04/01/2013 02:40 pm ET Updated Jun 01, 2013

Learning to Say, 'We Can't Afford That'

I am officially retired from having a regularly paid job and have been for a number of years. Like most retired people, I live on a fixed income: retirement benefits and Social Security. I no longer have the luxury of working a few extra hours or taking on an extra project to make a little more money. I have to live on what I receive from my fixed income. Yes, occasionally those benefits are adjusted to reflect the changes in the cost of living, but those increases seldom keep up with inflation. Yet, everyone wants more money from me.

The federal government is running huge deficits and wants to raise taxes. The popular cry is to raise taxes on the wealthy, but anyone with any understanding of mathematics knows quite well that raising taxes only on the wealthy will not put the government in the black. To wipeout the deficit, all of us will have to pay more taxes.

But it's not just the federal government. The states have to balance their budgets, so they want more money from me. The county also wants more money from me. With the value of most real estate having gone down in recent years and, therefore, the assessed value of real estate also having gone down, I would expect my real estate taxes to go down. But not so! The county governments and the various entities that receive county tax dollars have gotten around that problem by raising the tax rates, so they still expect me to pay more money to them.

Most towns and cities want more money. And some districts in larger cities are charging special taxes in those specific areas. Sometimes governments charge extra taxes to make up for the tax incentives they have awarded large companies to build in their areas. The gas company and the electric company want more. My church wants more. Oil companies certainly want more. Even my homeowners' association in our condominium subdivision wants more money from me.

So everyone wants more money from me! But what about me? I also want more money; no, I need more money to pay for what everyone else wants, expects, or demands I give to them. So what am I supposed to do.? Where am I to come up with this extra money?

About the only thing I can do is to cut my expenses. But at my age, I don't have many extra expenses to cut. I suppose I could sell my house and move into an apartment. Or I could sell my car and rely on my children, when they are in town, to take me places. Oh, I am sure I could find some way to cut my expenses a little bit. But, come on, how much am I expected to sacrifice for everyone else?

How about all of those governments, agencies, and organizations cutting some of their expenses instead of my having to cut my expenses so they can spend more. It may create some hardships for them, but it seems fair to me that I should not be the only one expected to make some sacrifices. And I can assure you that what I am saying holds true with the great, great majority of retired people -- certainly those living on set incomes.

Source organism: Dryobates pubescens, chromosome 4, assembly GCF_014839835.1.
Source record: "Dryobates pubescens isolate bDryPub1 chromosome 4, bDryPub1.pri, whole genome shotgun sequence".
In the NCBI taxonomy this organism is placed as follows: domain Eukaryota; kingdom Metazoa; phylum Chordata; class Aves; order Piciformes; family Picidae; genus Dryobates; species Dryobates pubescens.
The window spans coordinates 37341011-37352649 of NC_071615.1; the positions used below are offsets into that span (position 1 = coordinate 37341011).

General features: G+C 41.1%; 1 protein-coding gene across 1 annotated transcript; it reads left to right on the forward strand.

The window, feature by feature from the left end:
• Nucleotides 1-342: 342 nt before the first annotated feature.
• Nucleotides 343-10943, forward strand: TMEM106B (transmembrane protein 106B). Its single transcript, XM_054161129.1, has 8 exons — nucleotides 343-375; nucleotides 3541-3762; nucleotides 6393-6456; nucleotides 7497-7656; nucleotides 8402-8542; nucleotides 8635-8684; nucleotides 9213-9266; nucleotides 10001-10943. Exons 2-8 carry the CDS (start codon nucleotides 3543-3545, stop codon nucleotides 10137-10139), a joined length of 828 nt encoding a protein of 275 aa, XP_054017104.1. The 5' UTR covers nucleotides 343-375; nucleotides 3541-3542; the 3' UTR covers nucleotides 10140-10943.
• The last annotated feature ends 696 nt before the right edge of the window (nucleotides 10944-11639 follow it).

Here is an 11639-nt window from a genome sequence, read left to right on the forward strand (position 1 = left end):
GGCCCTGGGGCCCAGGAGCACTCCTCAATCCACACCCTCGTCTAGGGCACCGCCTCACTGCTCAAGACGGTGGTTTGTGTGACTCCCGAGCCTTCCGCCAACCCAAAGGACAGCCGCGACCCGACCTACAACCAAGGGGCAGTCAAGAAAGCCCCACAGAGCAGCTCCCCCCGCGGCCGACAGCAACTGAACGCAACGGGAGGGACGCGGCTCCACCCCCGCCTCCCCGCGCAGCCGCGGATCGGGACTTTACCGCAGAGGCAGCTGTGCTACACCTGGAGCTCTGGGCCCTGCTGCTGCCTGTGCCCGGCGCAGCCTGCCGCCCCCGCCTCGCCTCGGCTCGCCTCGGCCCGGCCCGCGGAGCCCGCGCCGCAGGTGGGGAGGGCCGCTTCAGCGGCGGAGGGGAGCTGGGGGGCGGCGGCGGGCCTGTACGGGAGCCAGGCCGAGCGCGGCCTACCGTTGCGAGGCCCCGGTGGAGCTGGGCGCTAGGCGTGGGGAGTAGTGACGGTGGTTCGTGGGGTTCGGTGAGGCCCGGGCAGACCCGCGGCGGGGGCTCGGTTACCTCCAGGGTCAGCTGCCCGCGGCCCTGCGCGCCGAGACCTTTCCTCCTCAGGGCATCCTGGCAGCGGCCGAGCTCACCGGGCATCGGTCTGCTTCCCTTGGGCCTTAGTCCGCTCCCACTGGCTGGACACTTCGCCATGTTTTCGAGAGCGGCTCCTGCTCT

Contrary to much public opinion -- or political posturing -- I do not think the so-called sequestration (cutting expenses across the board for the federal government) is all that bad. We as a country -- and as individuals -- cannot keep going as we have been. The federal government cannot just keep spending more money than it has and expect the country to survive over the long haul. It has been my experience that the federal government pretty much sets the example for the rest of the country. If the federal government would set the trend for living within its means, perhaps there would be a trickle-down effect and other levels of governments, agencies, and organizations would begin to be like-minded, and perhaps we as individuals would be able to do the same thing.

It is true that if the various levels of government cut their expenditures, some worthwhile and desirable programs may have to be taken down a notch, postponed, or eliminated. But we as families and individuals can't do everything we want. When we rear our children and help with our grandchildren, we periodically have to say, "We just can't afford that." And as retired adults, we sometimes would like to do something, but we have to say, "We just can't afford that."

This may seem far too practical for today's complex society, but it seems to me that it is time for politicians to realize that we just cannot afford many of their favorite projects, as worthy as some of them may be. I know that they are afraid of offending their constituents and not getting re-elected, but it might just be that a politician's willingness to say no to some things in order to support the real necessities might earn him/her some votes. And would it be so awful, on the other hand, to lose an election if such a loss came about as the result of standing firm on some basic principles one really believes in?

The United States House and Senate go from one crisis to another trying to figure out how to come up with enough money to keep the government going. Perhaps they should spend more time in saying, "We're sorry, but right now we just can't afford that!"